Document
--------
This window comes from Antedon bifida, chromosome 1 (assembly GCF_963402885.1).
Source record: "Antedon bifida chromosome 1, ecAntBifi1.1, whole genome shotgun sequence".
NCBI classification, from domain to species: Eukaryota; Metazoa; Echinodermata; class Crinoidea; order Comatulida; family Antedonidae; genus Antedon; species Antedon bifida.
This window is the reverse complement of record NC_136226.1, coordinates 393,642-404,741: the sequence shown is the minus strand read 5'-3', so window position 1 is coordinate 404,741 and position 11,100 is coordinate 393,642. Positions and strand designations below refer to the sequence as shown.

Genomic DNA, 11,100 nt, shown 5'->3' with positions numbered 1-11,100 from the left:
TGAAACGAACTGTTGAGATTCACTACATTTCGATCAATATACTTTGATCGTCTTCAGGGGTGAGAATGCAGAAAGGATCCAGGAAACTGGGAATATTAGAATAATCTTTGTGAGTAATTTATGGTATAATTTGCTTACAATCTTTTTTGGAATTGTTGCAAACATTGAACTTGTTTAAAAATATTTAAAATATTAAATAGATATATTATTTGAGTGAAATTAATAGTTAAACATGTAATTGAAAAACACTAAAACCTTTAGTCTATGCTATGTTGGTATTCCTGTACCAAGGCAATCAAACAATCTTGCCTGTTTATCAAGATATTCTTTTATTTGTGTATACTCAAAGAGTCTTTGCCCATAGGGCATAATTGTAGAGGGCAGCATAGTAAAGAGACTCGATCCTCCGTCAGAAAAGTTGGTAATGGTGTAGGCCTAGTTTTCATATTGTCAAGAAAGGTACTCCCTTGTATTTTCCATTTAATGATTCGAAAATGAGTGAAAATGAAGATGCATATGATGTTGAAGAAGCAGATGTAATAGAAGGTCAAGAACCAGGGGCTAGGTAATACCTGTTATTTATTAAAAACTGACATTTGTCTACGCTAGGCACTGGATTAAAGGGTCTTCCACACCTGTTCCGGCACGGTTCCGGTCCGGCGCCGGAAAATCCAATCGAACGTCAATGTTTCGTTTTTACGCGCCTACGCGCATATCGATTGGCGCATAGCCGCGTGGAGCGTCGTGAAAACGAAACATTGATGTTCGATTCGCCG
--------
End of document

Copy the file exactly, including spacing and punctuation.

This window comes from Antedon bifida, chromosome 1 (assembly GCF_963402885.1).
Source record: "Antedon bifida chromosome 1, ecAntBifi1.1, whole genome shotgun sequence".
NCBI classification, from domain to species: Eukaryota; Metazoa; Echinodermata; class Crinoidea; order Comatulida; family Antedonidae; genus Antedon; species Antedon bifida.
This window is the reverse complement of record NC_136226.1, coordinates 393,642-404,741: the sequence shown is the minus strand read 5'-3', so window position 1 is coordinate 404,741 and position 11,100 is coordinate 393,642. Positions and strand designations below refer to the sequence as shown.

Genomic DNA, 11,100 nt, shown 5'->3' with positions numbered 1-11,100 from the left:
TGAAACGAACTGTTGAGATTCACTACATTTCGATCAATATACTTTGATCGTCTTCAGGGGTGAGAATGCAGAAAGGATCCAGGAAACTGGGAATATTAGAATAATCTTTGTGAGTAATTTATGGTATAATTTGCTTACAATCTTTTTTGGAATTGTTGCAAACATTGAACTTGTTTAAAAATATTTAAAATATTAAATAGATATATTATTTGAGTGAAATTAATAGTTAAACATGTAATTGAAAAACACTAAAACCTTTAGTCTATGCTATGTTGGTATTCCTGTACCAAGGCAATCAAACAATCTTGCCTGTTTATCAAGATATTCTTTTATTTGTGTATACTCAAAGAGTCTTTGCCCATAGGGCATAATTGTAGAGGGCAGCATAGTAAAGAGACTCGATCCTCCGTCAGAAAAGTTGGTAATGGTGTAGGCCTAGTTTTCATATTGTCAAGAAAGGTACTCCCTTGTATTTTCCATTTAATGATTCGAAAATGAGTGAAAATGAAGATGCATATGATGTTGAAGAAGCAGATGTAATAGAAGGTCAAGAACCAGGGGCTAGGTAATACCTGTTATTTATTAAAAACTGACATTTGTCTACGCTAGGCACTGGATTAAAGGGTCTTCCACACCTGTTCCGGCACGGTTCCGGTCCGGCGCCGGAAAATCCAATCGAACGTCAATGTTTCGTTTTTACGCGCCTACGCGCATATCGATTGGCGCATAGCCGCGTGGAGCGTCGTGAAAACGAAACATTGATGTTCGATTCGCCG